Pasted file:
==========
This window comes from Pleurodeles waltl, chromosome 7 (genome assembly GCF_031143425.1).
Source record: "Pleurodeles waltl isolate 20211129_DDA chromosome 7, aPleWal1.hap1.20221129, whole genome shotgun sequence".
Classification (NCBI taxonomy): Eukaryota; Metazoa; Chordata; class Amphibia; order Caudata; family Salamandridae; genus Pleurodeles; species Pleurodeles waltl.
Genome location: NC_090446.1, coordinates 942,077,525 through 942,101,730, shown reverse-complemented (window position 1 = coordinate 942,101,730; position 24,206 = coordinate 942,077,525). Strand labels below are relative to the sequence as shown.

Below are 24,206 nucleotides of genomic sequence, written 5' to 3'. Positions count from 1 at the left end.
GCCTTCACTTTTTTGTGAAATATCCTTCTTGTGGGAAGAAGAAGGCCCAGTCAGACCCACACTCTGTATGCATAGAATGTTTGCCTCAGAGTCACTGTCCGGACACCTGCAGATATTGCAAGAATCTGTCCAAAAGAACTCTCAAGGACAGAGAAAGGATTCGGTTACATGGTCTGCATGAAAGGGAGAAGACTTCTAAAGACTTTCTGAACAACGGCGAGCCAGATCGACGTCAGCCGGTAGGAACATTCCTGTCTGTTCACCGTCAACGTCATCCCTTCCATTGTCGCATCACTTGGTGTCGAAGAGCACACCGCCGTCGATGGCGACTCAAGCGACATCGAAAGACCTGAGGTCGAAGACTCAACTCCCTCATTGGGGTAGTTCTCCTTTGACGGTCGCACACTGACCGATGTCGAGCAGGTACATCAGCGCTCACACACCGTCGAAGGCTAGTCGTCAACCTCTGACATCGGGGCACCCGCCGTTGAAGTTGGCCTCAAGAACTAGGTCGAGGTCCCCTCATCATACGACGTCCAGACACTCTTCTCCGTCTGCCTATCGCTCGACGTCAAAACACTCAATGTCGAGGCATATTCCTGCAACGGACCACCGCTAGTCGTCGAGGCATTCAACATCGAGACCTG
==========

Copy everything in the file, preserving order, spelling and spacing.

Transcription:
This window comes from Pleurodeles waltl, chromosome 7 (genome assembly GCF_031143425.1).
Source record: "Pleurodeles waltl isolate 20211129_DDA chromosome 7, aPleWal1.hap1.20221129, whole genome shotgun sequence".
Classification (NCBI taxonomy): Eukaryota; Metazoa; Chordata; class Amphibia; order Caudata; family Salamandridae; genus Pleurodeles; species Pleurodeles waltl.
Genome location: NC_090446.1, coordinates 942,077,525 through 942,101,730, shown reverse-complemented (window position 1 = coordinate 942,101,730; position 24,206 = coordinate 942,077,525). Strand labels below are relative to the sequence as shown.

Below are 24,206 nucleotides of genomic sequence, written 5' to 3'. Positions count from 1 at the left end.
GCCTTCACTTTTTTGTGAAATATCCTTCTTGTGGGAAGAAGAAGGCCCAGTCAGACCCACACTCTGTATGCATAGAATGTTTGCCTCAGAGTCACTGTCCGGACACCTGCAGATATTGCAAGAATCTGTCCAAAAGAACTCTCAAGGACAGAGAAAGGATTCGGTTACATGGTCTGCATGAAAGGGAGAAGACTTCTAAAGACTTTCTGAACAACGGCGAGCCAGATCGACGTCAGCCGGTAGGAACATTCCTGTCTGTTCACCGTCAACGTCATCCCTTCCATTGTCGCATCACTTGGTGTCGAAGAGCACACCGCCGTCGATGGCGACTCAAGCGACATCGAAAGACCTGAGGTCGAAGACTCAACTCCCTCATTGGGGTAGTTCTCCTTTGACGGTCGCACACTGACCGATGTCGAGCAGGTACATCAGCGCTCACACACCGTCGAAGGCTAGTCGTCAACCTCTGACATCGGGGCACCCGCCGTTGAAGTTGGCCTCAAGAACTAGGTCGAGGTCCCCTCATCATACGACGTCCAGACACTCTTCTCCGTCTGCCTATCGCTCGACGTCAAAACACTCAATGTCGAGGCATATTCCTGCAACGGACCACCGCTAGTCGTCGAGGCATTCAACATCGAGACCTG